Graham Bell phone instructions (to his parents) go for $92,000
This article was originally on a blog post platform and may be missing photos, graphics or links. See About archive blog posts.
As many a teenager or young adult knows, trying to teach technology-inept parents how to use a phone can seem an exercise in futility. It appears Alexander Graham Bell might have thought so, too -- and his phone couldn’t even post to Facebook.
Bell wrote a seven-page letter in 1878 attempting to explain to his parents precisely how to use his new invention. That letter sold for more than $92,000 in a New Hampshire auction this week.
The instructions, complete with elaborate drawings and warnings on the dangers of thunderstorms, were written two years after Bell patented his revolutionary invention.
The device -- absolutely rudimentary by today’s smartphone standards -- needed to be grounded so it wouldn’t be fried by a lightning strike.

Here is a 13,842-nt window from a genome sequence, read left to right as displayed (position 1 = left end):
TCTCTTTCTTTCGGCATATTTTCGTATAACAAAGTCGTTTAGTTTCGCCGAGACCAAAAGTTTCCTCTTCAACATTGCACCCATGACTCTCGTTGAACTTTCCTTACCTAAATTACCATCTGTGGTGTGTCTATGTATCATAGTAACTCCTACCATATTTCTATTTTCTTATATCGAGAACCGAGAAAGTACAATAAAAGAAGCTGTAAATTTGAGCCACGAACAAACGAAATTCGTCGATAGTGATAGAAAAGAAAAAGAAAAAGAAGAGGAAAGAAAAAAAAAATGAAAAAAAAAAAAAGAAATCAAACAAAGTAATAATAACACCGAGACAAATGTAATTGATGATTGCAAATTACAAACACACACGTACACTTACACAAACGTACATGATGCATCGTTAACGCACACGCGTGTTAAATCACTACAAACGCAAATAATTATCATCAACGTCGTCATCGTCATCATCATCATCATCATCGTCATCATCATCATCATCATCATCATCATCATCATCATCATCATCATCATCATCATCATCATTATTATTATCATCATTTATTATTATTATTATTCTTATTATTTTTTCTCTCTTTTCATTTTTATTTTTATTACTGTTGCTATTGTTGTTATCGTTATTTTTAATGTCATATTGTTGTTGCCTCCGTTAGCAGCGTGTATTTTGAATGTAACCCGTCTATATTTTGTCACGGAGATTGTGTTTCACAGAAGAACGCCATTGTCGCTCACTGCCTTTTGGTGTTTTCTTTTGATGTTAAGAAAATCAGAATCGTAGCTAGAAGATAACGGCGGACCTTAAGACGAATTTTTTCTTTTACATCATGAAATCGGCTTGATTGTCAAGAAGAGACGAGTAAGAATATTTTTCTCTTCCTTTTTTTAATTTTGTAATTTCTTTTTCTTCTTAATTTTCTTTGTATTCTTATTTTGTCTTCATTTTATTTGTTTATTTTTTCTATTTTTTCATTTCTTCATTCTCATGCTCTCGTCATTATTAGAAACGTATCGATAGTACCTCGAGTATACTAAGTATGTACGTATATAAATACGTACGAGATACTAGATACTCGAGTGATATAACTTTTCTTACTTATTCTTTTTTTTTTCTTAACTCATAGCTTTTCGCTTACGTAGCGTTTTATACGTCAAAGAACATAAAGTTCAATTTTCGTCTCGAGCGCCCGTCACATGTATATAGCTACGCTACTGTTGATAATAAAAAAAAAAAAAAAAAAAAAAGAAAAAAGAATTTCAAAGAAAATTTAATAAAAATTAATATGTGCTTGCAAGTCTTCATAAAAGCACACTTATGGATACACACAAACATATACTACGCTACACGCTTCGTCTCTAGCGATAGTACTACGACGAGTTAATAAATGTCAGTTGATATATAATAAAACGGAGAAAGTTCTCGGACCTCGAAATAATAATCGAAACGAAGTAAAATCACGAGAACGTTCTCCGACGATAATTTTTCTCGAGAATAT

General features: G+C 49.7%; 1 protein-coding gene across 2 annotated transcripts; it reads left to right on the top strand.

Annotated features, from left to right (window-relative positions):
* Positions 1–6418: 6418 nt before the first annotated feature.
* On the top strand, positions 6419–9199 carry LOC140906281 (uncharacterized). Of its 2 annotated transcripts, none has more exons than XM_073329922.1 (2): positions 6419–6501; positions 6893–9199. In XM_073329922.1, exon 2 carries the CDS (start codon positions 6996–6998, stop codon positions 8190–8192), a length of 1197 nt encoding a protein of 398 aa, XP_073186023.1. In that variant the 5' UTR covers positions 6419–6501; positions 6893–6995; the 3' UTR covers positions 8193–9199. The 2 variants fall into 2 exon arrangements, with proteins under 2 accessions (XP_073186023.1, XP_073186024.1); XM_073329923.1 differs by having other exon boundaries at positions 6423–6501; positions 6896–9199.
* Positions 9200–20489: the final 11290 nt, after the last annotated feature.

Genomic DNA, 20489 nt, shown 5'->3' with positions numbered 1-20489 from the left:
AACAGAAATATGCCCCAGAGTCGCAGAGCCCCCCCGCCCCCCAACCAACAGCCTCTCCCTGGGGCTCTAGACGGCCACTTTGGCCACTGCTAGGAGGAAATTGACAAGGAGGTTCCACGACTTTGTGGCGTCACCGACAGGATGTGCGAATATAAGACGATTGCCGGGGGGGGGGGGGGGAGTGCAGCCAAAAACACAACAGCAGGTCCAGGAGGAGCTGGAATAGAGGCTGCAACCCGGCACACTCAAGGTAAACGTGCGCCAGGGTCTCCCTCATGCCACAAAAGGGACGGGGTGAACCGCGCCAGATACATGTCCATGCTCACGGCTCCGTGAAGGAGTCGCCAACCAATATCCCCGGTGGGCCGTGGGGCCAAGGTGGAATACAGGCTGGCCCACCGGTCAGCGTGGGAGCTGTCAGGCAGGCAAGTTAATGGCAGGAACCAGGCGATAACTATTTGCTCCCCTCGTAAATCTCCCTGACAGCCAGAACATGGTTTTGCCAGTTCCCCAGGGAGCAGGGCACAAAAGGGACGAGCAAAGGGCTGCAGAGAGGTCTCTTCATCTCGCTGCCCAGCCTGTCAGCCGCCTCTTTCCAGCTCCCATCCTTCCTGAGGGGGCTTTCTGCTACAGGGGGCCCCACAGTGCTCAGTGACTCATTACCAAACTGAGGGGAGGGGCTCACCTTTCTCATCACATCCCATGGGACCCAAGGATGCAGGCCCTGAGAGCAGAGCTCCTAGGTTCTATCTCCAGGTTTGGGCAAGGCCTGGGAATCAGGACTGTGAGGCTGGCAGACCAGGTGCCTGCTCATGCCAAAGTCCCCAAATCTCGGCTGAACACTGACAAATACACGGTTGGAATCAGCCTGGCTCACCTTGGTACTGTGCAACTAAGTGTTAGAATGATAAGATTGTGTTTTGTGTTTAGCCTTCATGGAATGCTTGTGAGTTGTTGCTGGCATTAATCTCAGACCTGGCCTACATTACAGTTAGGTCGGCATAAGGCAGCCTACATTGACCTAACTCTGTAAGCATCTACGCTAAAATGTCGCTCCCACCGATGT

“Don’t forget to put a metallic plug in the hole marked A if there is danger of a thunderstorm,” Bell warned. “This is not necessary for safety but advisable as a protection for the telephone.”
Bidding on the letter by New Hampshire-based RRAuction began last month and ended Wednesday, the Associated Press reported.
Highly organized drug ring relied on 8-year-old as a lookout
Kareem Abdul-Jabbar named U.S. global cultural ambassador
Sorrow for the lost ‘Poe Toaster’: No cognac, roses left at grave
-- Ricardo Lopez